During segregation, Yuma Street was a space for the Black community to thrive and grow in Manhattan. Along Yuma Street sits the Fredrick Douglass Recreation Complex, a facility that has played a huge role for Black history in Kansas.
Dave Baker, Douglass Center director and former K-State baseball head coach, became the first Black head baseball coach at a Big 8 Conference institution in 1978.
“There’s just some very rich history of this building in this community,” Baker said. “Yuma Street was the main street for African Americans or colored people back in those days, and I was born and raised here, so this is home to me.”
Built in 1942, the community center started as United Service Organization (USO) and served as a recreational spot for Black soldiers. During this time, the U.S. military was still segregated and Fort Riley soldiers used the Douglass Center. The center became a hub for the Black community in Manhattan.
“[The Douglass Center was] kind of the focal point, the main place for that community,” Baker said. “The Black soldiers came here on Friday nights from Fort Riley because, like I said, it was used always for recreation, and this was the Black community.”
In 1942, and in the years to follow, the center hosted several prominent individuals.
“Jackie Robinson, the great baseball player, Joe Louis, a great boxer … both were in this facility because they were soldiers at Fort Riley. Lena Horne, who’s a famous singer, performed on this stage,” Baker said.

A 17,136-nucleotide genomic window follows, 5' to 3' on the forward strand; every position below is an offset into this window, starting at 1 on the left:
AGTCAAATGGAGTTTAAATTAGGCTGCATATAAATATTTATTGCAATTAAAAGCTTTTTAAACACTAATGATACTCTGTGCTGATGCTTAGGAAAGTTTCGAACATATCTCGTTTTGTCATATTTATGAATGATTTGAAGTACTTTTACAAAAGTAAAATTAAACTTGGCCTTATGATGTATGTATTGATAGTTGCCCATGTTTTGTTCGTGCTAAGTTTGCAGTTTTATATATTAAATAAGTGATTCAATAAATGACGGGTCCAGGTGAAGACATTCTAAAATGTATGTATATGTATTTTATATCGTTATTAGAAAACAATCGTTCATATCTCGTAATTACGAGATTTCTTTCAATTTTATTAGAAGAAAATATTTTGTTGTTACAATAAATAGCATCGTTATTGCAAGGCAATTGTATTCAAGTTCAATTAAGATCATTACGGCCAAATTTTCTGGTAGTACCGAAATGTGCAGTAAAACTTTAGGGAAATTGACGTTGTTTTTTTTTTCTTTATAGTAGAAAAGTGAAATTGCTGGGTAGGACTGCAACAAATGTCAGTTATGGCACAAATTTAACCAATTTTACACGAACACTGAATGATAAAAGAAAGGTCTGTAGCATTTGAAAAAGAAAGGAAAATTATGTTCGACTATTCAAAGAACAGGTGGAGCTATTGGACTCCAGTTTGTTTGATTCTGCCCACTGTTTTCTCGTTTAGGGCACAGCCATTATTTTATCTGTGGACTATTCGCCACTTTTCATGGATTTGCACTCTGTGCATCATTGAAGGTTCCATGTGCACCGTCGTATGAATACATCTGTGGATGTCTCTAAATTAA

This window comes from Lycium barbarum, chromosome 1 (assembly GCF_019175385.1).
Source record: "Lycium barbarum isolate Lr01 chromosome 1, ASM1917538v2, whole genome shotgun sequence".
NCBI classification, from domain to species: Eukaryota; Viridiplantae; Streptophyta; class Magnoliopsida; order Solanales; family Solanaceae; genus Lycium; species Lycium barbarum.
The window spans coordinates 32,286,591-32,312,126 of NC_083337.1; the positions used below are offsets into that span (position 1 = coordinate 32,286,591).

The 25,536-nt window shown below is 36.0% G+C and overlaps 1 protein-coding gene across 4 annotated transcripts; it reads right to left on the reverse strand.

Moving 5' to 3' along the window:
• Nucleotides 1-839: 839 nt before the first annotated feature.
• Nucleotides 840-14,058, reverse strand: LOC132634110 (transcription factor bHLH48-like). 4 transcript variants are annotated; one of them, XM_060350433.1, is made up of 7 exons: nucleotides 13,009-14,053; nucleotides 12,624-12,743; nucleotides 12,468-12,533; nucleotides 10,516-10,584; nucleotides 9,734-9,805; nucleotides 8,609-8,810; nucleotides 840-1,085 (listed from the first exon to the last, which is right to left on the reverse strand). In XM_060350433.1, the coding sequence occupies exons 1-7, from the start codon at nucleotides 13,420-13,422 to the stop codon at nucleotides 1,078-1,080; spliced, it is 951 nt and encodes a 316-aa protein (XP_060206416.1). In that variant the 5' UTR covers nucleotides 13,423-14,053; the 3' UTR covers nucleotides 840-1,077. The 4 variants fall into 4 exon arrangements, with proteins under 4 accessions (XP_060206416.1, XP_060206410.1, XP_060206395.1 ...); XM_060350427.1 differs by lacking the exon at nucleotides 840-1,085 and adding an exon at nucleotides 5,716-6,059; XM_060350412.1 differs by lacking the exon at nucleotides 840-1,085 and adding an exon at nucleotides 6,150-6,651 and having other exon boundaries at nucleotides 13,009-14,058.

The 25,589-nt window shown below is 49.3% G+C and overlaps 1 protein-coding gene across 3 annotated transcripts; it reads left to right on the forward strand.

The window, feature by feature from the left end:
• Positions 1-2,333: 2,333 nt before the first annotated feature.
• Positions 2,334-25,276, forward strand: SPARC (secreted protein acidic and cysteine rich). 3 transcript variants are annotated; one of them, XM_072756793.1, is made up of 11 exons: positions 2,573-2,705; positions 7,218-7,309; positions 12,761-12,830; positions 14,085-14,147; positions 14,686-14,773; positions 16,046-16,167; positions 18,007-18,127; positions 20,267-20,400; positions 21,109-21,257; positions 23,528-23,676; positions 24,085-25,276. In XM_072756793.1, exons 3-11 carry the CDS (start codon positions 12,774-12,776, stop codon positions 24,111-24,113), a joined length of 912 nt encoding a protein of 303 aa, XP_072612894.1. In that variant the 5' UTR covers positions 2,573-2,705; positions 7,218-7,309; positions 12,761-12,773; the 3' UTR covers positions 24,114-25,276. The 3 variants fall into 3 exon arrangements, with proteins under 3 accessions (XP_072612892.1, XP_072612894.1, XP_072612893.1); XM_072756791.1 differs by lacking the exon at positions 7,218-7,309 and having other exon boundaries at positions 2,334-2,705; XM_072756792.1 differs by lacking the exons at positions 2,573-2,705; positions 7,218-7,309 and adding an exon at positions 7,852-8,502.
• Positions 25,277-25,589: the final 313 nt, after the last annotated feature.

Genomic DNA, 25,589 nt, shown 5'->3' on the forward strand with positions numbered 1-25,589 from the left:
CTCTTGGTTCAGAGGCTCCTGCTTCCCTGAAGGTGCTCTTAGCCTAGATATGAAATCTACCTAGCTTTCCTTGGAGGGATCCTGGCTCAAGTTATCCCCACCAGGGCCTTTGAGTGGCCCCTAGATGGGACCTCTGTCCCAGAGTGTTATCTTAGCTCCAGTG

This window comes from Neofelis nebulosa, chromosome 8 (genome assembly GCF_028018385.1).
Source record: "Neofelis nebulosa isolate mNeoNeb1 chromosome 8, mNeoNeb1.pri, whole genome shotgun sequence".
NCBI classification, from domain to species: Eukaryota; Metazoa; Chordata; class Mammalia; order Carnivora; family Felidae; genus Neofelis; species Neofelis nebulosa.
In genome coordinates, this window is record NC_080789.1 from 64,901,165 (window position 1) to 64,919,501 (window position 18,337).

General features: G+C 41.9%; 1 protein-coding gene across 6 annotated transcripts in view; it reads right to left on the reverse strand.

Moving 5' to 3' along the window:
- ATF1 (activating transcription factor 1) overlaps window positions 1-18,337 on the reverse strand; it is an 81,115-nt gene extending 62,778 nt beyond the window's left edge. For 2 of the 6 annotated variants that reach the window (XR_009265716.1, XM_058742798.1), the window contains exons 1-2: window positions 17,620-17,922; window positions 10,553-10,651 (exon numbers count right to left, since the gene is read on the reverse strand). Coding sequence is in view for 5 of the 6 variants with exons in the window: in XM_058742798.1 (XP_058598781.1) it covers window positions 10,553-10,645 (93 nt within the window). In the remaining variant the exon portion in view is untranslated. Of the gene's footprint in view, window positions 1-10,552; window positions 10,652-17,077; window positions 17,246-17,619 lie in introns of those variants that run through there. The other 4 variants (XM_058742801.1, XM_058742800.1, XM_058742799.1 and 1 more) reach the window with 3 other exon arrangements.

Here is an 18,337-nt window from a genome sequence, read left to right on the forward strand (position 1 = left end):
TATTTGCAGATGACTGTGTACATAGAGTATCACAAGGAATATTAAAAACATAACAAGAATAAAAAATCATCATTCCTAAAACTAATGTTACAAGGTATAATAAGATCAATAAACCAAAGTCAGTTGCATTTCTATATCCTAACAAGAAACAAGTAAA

Diving further into the rich history of Manhattan, visitors can learn more about Minnie Howell Champe — the first African American to graduate from Kansas State in 1901 — in the Riley County Historical Museum.
Champe held the position of Douglass Center director throughout the 1940s. She also served on the director’s board of the Douglass Center and the League of Women Voters. She is referred to as one out of the six women to help shape Riley County.
The Douglass school, built in 1903 and located across from the community center, holds importance in Black history as another hub for the Black community, similar to the center.
The school was opened the following year on Jan. 4, 1904, and was the first separate school for African Americans with 60 students in attendance. After the 1954 Brown v. Board of Education of Topeka supreme court case, segregated schools were not legal, and the Douglass school was closed in 1962. The building now serves as the Douglass Center Annex, a place for mentoring, meetings and more. More information about the school’s history is available at Riley County Historical Museum.
Since coming back to Manhattan and becoming the director of the center, Baker said his goal is preserving the history of Yuma Street and the surrounding area.
“So right now we have the Douglass Center, this school across the street which is an annex to this building because it closed in 1962. … We have Pilgrim Baptist Church, which is right across the street, which was the main Black church here back then,” Baker said, “and so this whole Southeast quarter of Manhattan was African American once upon a time. Of course, time has changed, but you still can preserve things to preserve that history, and that’s kind of what I’ve been able to work at and do here.”
More information on the Douglass Center, Yuma Street and other places of historical significance are available online through the Riley County website.